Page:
After years of American neglect, the president dispatched his U.N. ambassador, Andrew Young and others to Africa to bring aid and American values, a combination that won many new friends. He sent Vice President Mondale to meet with Prime Minister Vorster of South Africa to state America’s unequivocal opposition to apartheid. Mondale also sought Vorster’s assistance in bringing majority rule to Zimbabwe/Rhodesia. Virtually all of these Carter initiatives were ultimately successful.
He ordered a reluctant U.S. Navy to rescue refugees fleeing Southeast Asia in unseaworthy boats on the high seas, seeking safe havens hundreds of miles away. The rescue operation likely saved thousands of lives.
It was this kind of principled and courageous leadership that earned Jimmy Carter the Nobel Peace Prize for his “untiring effort to find peaceful solutions to international conflicts, to advance democracy and human rights, and to promote economic and social development.”
As impressive as all this is, the administration’s record was not without setbacks. In the early years, the American people were hurt by high prices and long gas lines, painful reminders of a staggering economy and an uncertain energy future. By the end of his term, however, solid policies were in place in both sectors, and prosperity was in sight, if not yet fully in place.
Carter was committed to achieving universal health care, but believed it had to be achieved incrementally so he proposed a universal catastrophic plan ensuring that no family’s resources would be depleted by a serious illness or injury. But Senator Ted Kennedy, who planned to challenge the president for the 1980 nomination, insisted that the nation move immediately to universal coverage. Negotiations between the two broke down; Kennedy refused to compromise even after he lost his campaign for the nomination; sadly, the nation had to wait another 30 years to advance the cause of universal health care.
When the Soviet Union invaded Afghanistan, Carter imposed stiff economic sanctions, a controversial decision in the farm belt. He began a buildup of American military might -- continued by President Reagan -- that the Russians were compelled to match, eventually bringing on the economic crisis that caused the Soviet Union to disintegrate.
Perhaps most damaging to Carter, Iranians took 52 diplomats and others from the U.S. embassy in Tehran hostage for 444 days. Working patiently to secure their release through diplomacy with no results, he finally ordered the military to plan and execute a risky rescue mission, which tragically fell victim to desert sand fouling the helicopter engines on which the mission depended. Dejected but still determined, Carter continued to negotiate for the release of the hostages, which he ultimately secured, although the Americans did not clear Iranian air space until minutes after Carter officially left office.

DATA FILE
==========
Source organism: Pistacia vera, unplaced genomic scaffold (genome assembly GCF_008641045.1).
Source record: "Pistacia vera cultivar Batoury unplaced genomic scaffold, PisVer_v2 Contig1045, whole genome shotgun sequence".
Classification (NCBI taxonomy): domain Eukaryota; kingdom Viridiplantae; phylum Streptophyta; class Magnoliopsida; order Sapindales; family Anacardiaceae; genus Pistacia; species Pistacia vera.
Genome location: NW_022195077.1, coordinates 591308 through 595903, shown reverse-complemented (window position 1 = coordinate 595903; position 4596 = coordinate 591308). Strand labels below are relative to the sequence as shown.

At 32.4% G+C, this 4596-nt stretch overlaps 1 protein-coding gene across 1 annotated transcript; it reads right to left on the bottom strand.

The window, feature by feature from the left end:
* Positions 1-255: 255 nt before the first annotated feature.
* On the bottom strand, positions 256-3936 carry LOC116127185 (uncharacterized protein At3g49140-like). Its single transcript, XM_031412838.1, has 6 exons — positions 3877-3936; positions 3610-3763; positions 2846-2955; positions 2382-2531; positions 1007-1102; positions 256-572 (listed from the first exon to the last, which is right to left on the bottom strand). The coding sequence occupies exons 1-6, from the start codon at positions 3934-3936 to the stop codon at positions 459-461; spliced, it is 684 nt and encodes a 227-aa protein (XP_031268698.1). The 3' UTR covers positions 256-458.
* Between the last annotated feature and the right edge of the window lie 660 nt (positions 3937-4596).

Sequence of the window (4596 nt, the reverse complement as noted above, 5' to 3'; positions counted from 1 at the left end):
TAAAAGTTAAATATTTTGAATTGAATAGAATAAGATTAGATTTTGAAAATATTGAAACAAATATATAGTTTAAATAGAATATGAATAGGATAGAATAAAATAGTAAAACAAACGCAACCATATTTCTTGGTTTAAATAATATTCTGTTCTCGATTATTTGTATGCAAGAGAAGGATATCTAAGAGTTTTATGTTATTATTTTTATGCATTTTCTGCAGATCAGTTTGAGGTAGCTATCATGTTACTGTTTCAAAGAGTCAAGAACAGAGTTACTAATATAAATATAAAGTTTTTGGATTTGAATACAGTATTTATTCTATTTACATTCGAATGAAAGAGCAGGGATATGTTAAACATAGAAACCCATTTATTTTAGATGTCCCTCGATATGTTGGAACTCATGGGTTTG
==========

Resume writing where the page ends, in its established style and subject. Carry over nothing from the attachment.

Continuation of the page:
If Jimmy Carter had a flaw as president, it wasn’t in the areas of policy or principle, but rather in the politics surrounding an issue. He believed the campaign was over and he hated hearing political arguments in policy discussions. I remember sitting in the cabinet room early on when someone made a political point about welfare reform; the president looked at him with his steely blue eyes and said, “I want to hear substantive arguments, I’ll take care of the politics.” Well, sometimes he did and sometimes he didn’t, but I saw him soon come to recognize that effective governance requires a mix of both policy and politics, in the right measure at the right time. He continued to grow in the office, and never strayed from what he thought was best for the country. Through four years in the White House, I never failed to feel proud to be there and to work for this president.
It was true what Mondale had said, as amended: “We told the truth, we obeyed the law, we kept the peace and we championed human rights.” Those words deserve serious reflection, because they bear virtually no resemblance to what we see in the presidency today, certainly not on our southern border.
Richard Moe served from 1977 to 1981 as chief of staff to Vice President Walter Mondale and as an assistant to President Jimmy Carter. He is the author, most recently, of Roosevelt’s Second Act – The Election of 1940 and the Politics of War.